The element of effectiveness plays a major role here with the government seen to get it right early on for supporting those affected by the impact of the pandemic. As the pandemic wore on, some resorted to making claims about when the virus would be under control to offer some comfort only to see those promises turn out to be wrong and so other claims and requests met with distrust and lowering compliance.

Owned media which includes commercial media and the very many small private operations are led by revenue and so would need to produce content to attract a specific audience. The differences in those audiences would see which information is prioritised sometimes being opposites and so divisive when consumers of opposing media groups interacted. South Africa does not have as clear an example as the US with the likes of Fox news and CNN appearing to show the US as two different countries.

Social media is divisive at the best of times and the pandemic has supercharged that, rather than filter the sources of information to make their feeds more trustworthy, users appear to have lowered their expectations of any trustworthy on the platforms like Facebook and Twitter.

Traditional media and search engines both reduced in the last 12 months but remain in the neutral category, the issue with traditional media may be that public broadcasters and print, radio and TV outlets may be the nature of the interactions with those they reported about. Oxford University noted that many journalists covering the trauma of those affected by the pandemic may not have done so in a way that would leave their subjects feeling acknowledged as public contributors.

Business and NGOs increase

Thankfully, trust has shifted over the years between the institutions so we have had reason to trust in something although this is the first time that business has being the most trusted with NGOs second.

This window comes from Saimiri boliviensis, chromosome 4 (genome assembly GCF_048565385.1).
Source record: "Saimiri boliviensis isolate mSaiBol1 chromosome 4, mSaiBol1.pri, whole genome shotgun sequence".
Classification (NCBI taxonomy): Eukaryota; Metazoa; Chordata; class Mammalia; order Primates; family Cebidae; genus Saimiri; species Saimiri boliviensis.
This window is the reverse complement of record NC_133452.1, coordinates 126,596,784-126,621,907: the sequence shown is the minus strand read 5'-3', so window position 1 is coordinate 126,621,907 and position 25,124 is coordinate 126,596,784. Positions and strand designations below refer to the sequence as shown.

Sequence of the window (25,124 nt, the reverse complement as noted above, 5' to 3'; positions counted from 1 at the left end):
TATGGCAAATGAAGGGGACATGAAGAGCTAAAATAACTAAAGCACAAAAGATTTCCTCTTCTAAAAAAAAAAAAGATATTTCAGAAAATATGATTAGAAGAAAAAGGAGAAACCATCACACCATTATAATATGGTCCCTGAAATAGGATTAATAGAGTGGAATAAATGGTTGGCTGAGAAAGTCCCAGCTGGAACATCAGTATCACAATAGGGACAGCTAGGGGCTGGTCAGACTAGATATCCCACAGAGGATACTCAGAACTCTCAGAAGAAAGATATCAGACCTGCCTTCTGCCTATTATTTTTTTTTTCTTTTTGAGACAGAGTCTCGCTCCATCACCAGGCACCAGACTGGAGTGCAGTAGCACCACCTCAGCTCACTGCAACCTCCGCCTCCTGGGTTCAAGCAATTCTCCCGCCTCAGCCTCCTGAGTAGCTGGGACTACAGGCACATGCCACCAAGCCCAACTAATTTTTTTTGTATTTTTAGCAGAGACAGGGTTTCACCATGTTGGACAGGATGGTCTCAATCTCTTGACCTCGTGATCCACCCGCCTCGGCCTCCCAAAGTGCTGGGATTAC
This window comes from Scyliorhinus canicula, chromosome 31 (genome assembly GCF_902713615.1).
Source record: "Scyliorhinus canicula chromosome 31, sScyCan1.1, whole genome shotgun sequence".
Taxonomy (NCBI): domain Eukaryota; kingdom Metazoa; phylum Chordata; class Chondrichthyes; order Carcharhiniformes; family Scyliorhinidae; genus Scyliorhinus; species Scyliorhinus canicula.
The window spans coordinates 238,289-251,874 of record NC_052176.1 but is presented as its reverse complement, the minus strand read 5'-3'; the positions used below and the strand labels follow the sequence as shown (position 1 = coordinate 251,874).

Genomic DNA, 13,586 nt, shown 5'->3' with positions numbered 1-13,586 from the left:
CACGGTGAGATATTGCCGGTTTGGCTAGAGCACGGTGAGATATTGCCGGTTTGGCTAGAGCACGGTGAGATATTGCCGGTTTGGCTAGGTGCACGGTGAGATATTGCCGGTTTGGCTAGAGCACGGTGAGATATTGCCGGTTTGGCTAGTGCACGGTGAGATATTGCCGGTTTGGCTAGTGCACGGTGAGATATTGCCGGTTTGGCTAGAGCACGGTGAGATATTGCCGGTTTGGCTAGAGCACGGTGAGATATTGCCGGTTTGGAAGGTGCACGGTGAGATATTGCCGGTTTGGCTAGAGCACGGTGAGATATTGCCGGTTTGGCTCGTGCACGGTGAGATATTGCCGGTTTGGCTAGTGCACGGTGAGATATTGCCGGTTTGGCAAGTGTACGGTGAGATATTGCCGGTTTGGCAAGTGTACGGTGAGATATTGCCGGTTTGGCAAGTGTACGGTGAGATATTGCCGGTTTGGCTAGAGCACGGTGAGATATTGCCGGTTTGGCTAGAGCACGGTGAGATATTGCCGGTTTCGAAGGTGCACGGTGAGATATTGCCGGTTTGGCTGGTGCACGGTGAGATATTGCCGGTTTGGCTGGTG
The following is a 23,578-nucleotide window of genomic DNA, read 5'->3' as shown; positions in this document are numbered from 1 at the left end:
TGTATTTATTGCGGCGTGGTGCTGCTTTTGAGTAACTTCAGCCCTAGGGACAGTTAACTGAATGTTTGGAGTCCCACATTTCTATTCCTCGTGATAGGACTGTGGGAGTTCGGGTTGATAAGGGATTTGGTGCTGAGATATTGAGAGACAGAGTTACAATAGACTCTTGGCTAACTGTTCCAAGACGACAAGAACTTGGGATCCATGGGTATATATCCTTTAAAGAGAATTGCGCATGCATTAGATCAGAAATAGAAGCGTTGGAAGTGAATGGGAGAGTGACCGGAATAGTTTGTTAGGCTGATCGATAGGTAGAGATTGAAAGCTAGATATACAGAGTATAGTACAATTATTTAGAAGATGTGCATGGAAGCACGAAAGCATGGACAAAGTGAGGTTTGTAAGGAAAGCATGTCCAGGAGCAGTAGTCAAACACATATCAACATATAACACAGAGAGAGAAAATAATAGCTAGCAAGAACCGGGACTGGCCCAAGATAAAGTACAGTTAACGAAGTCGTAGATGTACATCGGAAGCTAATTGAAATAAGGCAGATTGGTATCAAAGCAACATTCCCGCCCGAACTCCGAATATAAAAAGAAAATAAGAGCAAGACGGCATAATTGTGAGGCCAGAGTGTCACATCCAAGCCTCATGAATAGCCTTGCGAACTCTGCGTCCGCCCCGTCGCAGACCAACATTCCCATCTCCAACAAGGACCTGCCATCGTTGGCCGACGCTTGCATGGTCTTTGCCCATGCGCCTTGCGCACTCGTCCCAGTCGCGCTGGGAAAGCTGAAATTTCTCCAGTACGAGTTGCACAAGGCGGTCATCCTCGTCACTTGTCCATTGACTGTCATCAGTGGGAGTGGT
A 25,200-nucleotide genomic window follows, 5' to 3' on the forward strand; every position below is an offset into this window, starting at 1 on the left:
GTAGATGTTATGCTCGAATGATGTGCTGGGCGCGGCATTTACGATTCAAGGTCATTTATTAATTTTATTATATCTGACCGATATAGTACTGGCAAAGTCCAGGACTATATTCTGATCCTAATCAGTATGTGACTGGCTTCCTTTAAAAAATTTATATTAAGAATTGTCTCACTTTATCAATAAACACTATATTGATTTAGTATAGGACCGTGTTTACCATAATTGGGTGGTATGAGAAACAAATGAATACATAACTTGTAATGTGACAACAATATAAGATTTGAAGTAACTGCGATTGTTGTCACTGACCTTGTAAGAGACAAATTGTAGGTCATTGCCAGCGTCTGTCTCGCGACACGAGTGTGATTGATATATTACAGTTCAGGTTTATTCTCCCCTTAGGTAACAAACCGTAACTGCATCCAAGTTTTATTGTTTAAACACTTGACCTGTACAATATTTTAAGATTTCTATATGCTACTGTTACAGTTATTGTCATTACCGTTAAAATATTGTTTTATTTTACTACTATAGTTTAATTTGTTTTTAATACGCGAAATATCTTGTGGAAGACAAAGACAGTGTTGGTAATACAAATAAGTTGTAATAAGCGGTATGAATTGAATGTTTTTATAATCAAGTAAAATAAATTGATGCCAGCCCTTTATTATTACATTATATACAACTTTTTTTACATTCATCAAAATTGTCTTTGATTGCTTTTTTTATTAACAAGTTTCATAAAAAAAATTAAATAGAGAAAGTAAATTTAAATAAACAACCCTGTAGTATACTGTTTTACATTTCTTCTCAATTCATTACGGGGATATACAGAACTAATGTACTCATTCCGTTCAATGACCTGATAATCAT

The reason appears to be the way business responded to employees and rather than mass layoffs, opted for new flexible working arrangements and compliance with calls for pandemic best practises. NGOs likewise with a focus on supporting people during the pandemic in a way that did not seek to benefit themselves or make determinations about when the pandemic would end did not disappoint anyone with predictions that turned out to be wrong.

Local versus global

A shift that has been growing over the years is increasing trust in local institutions even when the same institutions are not trusted nationally.

Similarly CEOs in general are not trusted at 49 points but when asked about the trust in the respondents CEO that was 66. Only co-workers and scientists were more trusted.

Given how much access we have to things happening in the world and how complex and daunting understanding what it all means and it is understandable that we are more likely to trust those we can actually deal with.

In South Africa, radio is regarded as a trusted media in part because it is focused on being intimate and local.

Even with some disappointment in local institutions and their leaders, you can at least understand the factors that may have caused them to act in the way they did.

The report sees this as a major opportunity for restoring trust by connecting the local issues to the national and international ones and the local leaders to the national ones.